Along with our search for the perfect volcano there came a search for the perfect surf beach. Monterrico is on the map for beach towns in Guatemala, but we diverted slightly and made our way to a lesser known, and hopefully lesser /gringo/ populated beach called Sipacate.
Sometimes things just work out when your travelling, and I think Margot brought along some good luck in those curly locks of hers. We found an unfinished hotel with dodgy bathrooms, a teeny kitty and a pool for 40 quetzales a day per person (a little over $5). We were set.
Kids need discipline
The black volcanic sand of Sipacate
Watching the sunset was a daily ritual
The beach was approximately 30 steps away and Margot, Mark and Bec had the surf virtually to themselves every morning. I always end up having the same conversation with fellow travellers about how great a place used to be. Small towns often become overrun with hostels, tour guides and overpriced souvenirs. One of the beauties of van traveling is being able to avoid these places. Big cities and tourist destinations are not Oscar’s forte, so we often end up in towns literally not on the map. Some stress comes along with not having a shower, toilet paper or running water but the tiny produce stands, the well acted out Spanglish conversations and animal visitors well outweigh the bad.
Fun times with Margot
Mark and Bec, you truly do seem to make a home for yourselves wherever you are in the world and I can’t wait to visit you in your next home, wherever it may be.
Here’s to yet another adventure with you guys
If you haven’t been to Mexico in a while then some of the seemingly ridiculous yet endearingly quotidian occurrences may at first seem unfamiliar: a king sized mattress resting precariously atop a cherry-red VW Beetle; a pretend yet pristine tea party for four young girls in the midst of a dusty and smoky street; a goat on a string on a roof; your yoga teacher showing up for class on a golf cart with a bottle of tequila in one hand, and a ukelele in the other; a curly haired and care free child whipping past you butt-naked on his little wooden bike; or two dogs going at it beside your sunset happy-hour location.
One of the more familiar events for us this Christmas was a reunion with two old friends. The moustachioed man and the rusty-haired lady rolled into the Sayulita campground as casually as they rolled out of Edmonton some seven months ago. Despite more freckles, curls, and stories, it didn’t take long before things began to feel a lot like old times.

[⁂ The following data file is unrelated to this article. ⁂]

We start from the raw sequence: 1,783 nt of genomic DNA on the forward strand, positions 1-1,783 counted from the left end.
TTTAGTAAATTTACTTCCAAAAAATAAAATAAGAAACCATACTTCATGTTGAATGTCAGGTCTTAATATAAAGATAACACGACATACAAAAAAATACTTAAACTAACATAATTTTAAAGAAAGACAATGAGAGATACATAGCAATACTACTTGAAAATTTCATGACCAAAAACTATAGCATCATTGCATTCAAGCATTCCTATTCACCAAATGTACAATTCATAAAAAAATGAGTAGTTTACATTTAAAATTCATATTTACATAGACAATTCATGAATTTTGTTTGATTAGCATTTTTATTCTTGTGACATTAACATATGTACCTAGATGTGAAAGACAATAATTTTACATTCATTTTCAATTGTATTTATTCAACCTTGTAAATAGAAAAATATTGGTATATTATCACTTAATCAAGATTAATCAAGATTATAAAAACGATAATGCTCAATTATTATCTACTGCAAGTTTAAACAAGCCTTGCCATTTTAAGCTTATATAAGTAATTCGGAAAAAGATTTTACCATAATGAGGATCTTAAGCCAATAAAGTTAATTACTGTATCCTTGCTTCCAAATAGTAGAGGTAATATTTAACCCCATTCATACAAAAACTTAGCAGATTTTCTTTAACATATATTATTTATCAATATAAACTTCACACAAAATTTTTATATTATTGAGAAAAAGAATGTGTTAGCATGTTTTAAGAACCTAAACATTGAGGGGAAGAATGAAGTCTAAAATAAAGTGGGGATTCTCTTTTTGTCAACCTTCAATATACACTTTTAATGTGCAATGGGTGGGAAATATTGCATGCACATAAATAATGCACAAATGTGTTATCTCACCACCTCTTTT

Peggy and Bec busily prepared delicious camp stove concoctions that involved old ingredients, new spices and make-shift techniques, all the while maintaining classic kitchen banter and the comforting clink of ice in a wine glass. Mark and his fellow “Bigote” Jeff had a lot of catching up to do as they scoured the dusty shops for a decent, smoky drop and compared history notes in a laid back fashion. Bec spoke highly of the joys of retirement as Ken listened intently, wiggling the sand from between his toes and noticing that other, more seasoned, snowbirds had their poodle-esque friends alongside them.
And so old friends and new came together in a shady trailer park where it didn’t matter if you were young or old, passing through or staying forever, so long as you could keep up in a game of cards, not be intimidated by the incoming yet gentle swell, and have a cold drink in your hand as soon as the heat of the day grew tired and a tinge of purple and red began to spread over the bay. In the words of Ken, “It’s pretty hard to have a bad day in Mexico” and I feel that we accomplished just that.
The road is long for these two travellers, but we managed to help them put down a few miles, and they helped remind us that home has little to do with a place or a time in one’s life, as much as it does a feeling.
Buen viaje, y hasta luego amigos. Disfruta Mexico.
Mazatlan is part tacky tourist town and part bustling Mexican hub. Camping in cities tends to be expensive for us, so we only stayed for the night. This still gave us plenty of time to explore. Our RV park was located in the Zona Dorada, roughly translated it means, lame resort area.
The old town in Mazatlan is where it’s at. It almost feels like a totally different world from the hotel zone. We wandered aimlessly down cobblestone streets, through markets and the town square. Of course, snacking along the way.
Gorditas are quickly becoming one of my favourite foods. They are like delicious little Mexican pizza pockets.
From Mazatlan we headed into the mountains and dropped Julia in Tepic. It was then time to get to Sayulita, where we had planned to meet friends for Christmas. You figure out pretty quickly if you can travel with someone, and with Julia it was a breeze. We’ve also found since getting to Mexico that we’ve started running into the same people repeatedly. Hopefully, we’ll run into Julia again soon.